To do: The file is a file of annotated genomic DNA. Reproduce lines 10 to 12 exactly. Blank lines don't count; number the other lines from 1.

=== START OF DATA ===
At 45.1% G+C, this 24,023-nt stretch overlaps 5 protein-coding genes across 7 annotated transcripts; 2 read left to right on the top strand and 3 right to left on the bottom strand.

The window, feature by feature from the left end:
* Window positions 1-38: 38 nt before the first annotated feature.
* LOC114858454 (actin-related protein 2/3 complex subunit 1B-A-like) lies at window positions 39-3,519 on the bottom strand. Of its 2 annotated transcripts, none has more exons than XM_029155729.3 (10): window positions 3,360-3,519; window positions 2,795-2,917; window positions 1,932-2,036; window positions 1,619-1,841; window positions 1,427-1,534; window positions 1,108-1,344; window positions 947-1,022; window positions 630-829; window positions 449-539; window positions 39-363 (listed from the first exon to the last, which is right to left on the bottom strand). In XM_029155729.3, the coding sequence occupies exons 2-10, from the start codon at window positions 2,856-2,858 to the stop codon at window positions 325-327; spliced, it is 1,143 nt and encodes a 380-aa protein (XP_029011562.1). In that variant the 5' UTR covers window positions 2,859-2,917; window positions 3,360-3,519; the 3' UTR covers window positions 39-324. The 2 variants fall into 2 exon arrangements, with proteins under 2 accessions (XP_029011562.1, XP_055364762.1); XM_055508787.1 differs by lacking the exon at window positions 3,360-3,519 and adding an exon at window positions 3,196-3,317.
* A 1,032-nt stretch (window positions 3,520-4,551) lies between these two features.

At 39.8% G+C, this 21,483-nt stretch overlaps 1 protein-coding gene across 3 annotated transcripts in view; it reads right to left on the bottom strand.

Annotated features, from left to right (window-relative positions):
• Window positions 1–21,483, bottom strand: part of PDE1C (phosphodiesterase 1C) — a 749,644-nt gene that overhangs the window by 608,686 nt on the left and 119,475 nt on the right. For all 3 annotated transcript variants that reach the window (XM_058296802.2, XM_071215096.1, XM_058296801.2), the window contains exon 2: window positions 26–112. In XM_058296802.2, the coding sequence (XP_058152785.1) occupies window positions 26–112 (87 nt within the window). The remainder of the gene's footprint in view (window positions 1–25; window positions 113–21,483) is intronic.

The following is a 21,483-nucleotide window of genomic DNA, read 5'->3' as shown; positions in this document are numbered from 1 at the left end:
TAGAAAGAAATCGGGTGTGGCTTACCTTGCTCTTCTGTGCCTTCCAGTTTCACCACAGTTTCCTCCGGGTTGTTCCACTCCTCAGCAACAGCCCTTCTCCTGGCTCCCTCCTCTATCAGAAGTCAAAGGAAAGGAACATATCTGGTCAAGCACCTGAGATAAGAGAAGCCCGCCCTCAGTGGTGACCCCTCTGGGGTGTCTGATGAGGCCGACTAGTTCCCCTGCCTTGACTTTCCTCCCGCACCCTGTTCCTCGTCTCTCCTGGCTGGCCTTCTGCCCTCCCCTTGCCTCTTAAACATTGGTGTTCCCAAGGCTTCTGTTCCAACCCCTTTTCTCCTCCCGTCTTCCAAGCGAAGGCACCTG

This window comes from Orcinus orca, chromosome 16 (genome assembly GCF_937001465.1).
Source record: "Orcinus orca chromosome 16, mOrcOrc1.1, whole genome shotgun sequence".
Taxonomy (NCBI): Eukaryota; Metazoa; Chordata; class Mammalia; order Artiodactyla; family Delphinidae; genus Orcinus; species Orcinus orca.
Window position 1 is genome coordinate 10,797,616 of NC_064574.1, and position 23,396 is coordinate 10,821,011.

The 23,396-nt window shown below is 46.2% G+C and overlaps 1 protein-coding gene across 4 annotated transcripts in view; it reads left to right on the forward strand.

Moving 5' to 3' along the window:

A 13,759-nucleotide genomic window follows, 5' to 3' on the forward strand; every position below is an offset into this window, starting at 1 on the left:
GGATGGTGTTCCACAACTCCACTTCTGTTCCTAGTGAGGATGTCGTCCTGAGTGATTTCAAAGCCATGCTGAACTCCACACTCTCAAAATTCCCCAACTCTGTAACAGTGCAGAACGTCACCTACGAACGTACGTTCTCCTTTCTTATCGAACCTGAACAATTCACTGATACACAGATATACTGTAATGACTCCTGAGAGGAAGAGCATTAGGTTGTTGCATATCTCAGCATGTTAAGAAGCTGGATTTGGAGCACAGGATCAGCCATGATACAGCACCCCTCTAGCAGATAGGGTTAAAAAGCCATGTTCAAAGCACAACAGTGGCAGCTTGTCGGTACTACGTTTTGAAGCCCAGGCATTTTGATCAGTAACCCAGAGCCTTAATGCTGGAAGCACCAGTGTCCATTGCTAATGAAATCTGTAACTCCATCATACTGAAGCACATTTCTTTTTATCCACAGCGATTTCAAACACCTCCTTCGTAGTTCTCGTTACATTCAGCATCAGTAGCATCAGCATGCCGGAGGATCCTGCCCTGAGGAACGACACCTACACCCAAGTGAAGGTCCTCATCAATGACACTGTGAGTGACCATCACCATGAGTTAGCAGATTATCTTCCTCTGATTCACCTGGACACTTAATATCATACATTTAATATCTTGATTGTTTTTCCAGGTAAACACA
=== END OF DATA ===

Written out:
TAGAAAGAAATCGGGTGTGGCTTACCTTGCTCTTCTGTGCCTTCCAGTTTCACCACAGTTTCCTCCGGGTTGTTCCACTCCTCAGCAACAGCCCTTCTCCTGGCTCCCTCCTCTATCAGAAGTCAAAGGAAAGGAACATATCTGGTCAAGCACCTGAGATAAGAGAAGCCCGCCCTCAGTGGTGACCCCTCTGGGGTGTCTGATGAGGCCGACTAGTTCCCCTGCCTTGACTTTCCTCCCGCACCCTGTTCCTCGTCTCTCCTGGCTGGCCTTCTGCCCTCCCCTTGCCTCTTAAACATTGGTGTTCCCAAGGCTTCTGTTCCAACCCCTTTTCTCCTCCCGTCTTCCAAGCGAAGGCACCTG

This window comes from Orcinus orca, chromosome 16 (genome assembly GCF_937001465.1).
Source record: "Orcinus orca chromosome 16, mOrcOrc1.1, whole genome shotgun sequence".